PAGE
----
Few things go together as poorly as science and politicians. Whether it's Senator Ted Stevens describing the internet as a "series of tubes" during a net neutrality debate or Republican representatives reveling in their own ignorance about climate change, it's clear that scientific illiteracy is a rampant problem in our nation's hallowed halls of government.
Yet this was precisely why it was so refreshing to see Canada's recently elected Prime Minister Justin Trudeau explain the difference between a "normal" computer and a quantum computer completely off the cuff during a press briefing at the Perimeter Institute in Waterloo, Ontario, thereby proving that politics and science need not be mutually exclusive.
Although Trudeau was at the Institute to announce $50 million in funding which will allow those working at Perimeter to continue their work on fundamental physics, he took the time to breakdown the essence of quantum computing for a clueless journalist:
"Normal computers work either with power going through a wire or not, a one or a zero," Trudeau said. "They're binary systems. What quantum states allow for is much more complex information to be encoded into a single bit. A regular computer bit is either a one or a zero, on or off. A quantum state can be much more complex than that because as we know things can be both a particle and a wave at the same time, and the uncertainty around quantum states allows us to encode more information into a much smaller computer. That's what's exciting about quantum computing."
While most applauded Trudeau's remarkably "clear and concise" explanation of quantum computing, others deemed his description as totally off the mark. I decided to ask some experts on quantum computing what they thought of the Prime Minister's explanation to settle the debate once and for all:
Romain Alléaume—Associate Professor at Telecom ParisTech and Paris Center for Quantum Computing
"The beginning of Justin Trudeau's explanation, about the difference between a classical bit and a quantum bit is absolutely correct. To be frank, the argumentation of Justin gets gradually more 'uncertain' when he says that the uncertainty principle implies that we can encode more information into 'smaller computers'. Maybe he wanted to say that quantum computers can process information 'in superposition,' which allows to speed up some computations (i.e., solve some problems on smaller computers), but I am not certain about that. It is great to see a high level politician show enthusiasm for one of the biggest challenges in modern science."
Amr Helmy—Director, University of Toronto's Center of Quantum Information and Quantum Control
"His account of the distinction between a classical and quantum state is accurate. This is impressive that Canada's PM has given this some thought. His comment on how superposition aides in storing information is an argument that can be equally made to explain the power which quantum computing possesses to process information in a fashion that is distinctly different from the classical paradigms. These are insights that are rarely considered by a Prime Minister. The rest of the world should be jealous!"
SCORE: Too complex an issue to rank
Michele Mosca—University Research Chair and Co-founder, Institute for Quantum Computing, University of Waterloo. Founding Member, Perimeter Institute for Theoretical Physics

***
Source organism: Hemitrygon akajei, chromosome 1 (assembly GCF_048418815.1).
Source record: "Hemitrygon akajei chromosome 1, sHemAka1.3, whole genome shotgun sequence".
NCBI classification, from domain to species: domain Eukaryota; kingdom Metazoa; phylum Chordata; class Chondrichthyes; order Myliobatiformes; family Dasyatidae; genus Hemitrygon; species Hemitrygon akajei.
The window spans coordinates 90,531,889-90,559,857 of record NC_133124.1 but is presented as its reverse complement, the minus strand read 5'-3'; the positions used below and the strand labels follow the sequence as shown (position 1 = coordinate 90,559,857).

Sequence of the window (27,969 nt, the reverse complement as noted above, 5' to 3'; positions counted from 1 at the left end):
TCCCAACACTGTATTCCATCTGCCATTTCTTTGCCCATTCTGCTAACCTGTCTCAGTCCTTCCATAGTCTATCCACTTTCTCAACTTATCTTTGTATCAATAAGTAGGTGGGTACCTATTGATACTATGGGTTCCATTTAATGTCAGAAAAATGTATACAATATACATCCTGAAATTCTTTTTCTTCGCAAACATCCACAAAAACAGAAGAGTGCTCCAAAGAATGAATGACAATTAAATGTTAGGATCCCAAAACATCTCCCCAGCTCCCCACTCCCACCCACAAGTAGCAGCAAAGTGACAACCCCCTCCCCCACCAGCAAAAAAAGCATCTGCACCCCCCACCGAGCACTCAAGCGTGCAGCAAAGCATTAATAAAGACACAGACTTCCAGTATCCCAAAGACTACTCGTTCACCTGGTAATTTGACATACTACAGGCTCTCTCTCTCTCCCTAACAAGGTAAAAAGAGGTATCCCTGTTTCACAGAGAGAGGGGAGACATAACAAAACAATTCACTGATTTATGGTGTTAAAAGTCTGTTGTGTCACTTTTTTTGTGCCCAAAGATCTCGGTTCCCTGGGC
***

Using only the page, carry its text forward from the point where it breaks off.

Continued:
"The task is to explain quantum computing to a lay audience in a 100 words or so. It's extremely hard, for even the best scientists and communicators, to get something like this both correct and interesting, especially in 100 words. He doesn't say anything wrong. He conveys the essence of what quantum computing is, and why it might be more powerful. It's understandable, and succinct. Also, keep in mind that this was something he said live, on the fly, in response to a joke from a reporter. Room for improvement? Hard to find. Can he next explain how encoding that more complex information in quantum bits leads to a more powerful computer? I'd love to hear his explanation."
Aephraim Steinberg—Professor of Physics at the University of Toronto and member of Center of Quantum Information and Quantum Control
"He zeroed in on the importance of how information is stored in a physical system, what a bit is, and the difference between classical bits and 'quantum bits' or 'qubits'. This hinted he may have appreciated something very deep: the field of quantum computing is not just about trying to figure out how to speed up one task or another, but about understanding the fundamental role information has in the laws that govern the universe, how much information it takes to describe a physical system, and, on the flip side, what it means to store information in a physical system.
"He faltered when trying to explain why a qubit is so much richer than a classical bit and threw in a few tangentially related buzzwords like 'uncertainty' and 'particle and wave,' in a way that made it clear that although he had the (accurate) sense that these concepts had something to do with quantum information he had to admit that he didn't know what the connection was, but would throw caution to the wind and stir up some buzzword soup.
"To put it bluntly, if you think about the level at which any scientist given a few minutes to try to explain quantum computing to him would have tried to pitch it, he probably got the gist and explained it back as well as you could imagine anyone doing. In any case, my joy is not because I believe our Prime Minister has become an expert at quantum physics. It is because he showed that he is ready to listen to scientists and try to understand what they are saying, what they believe is important, and why they demand support for basic research."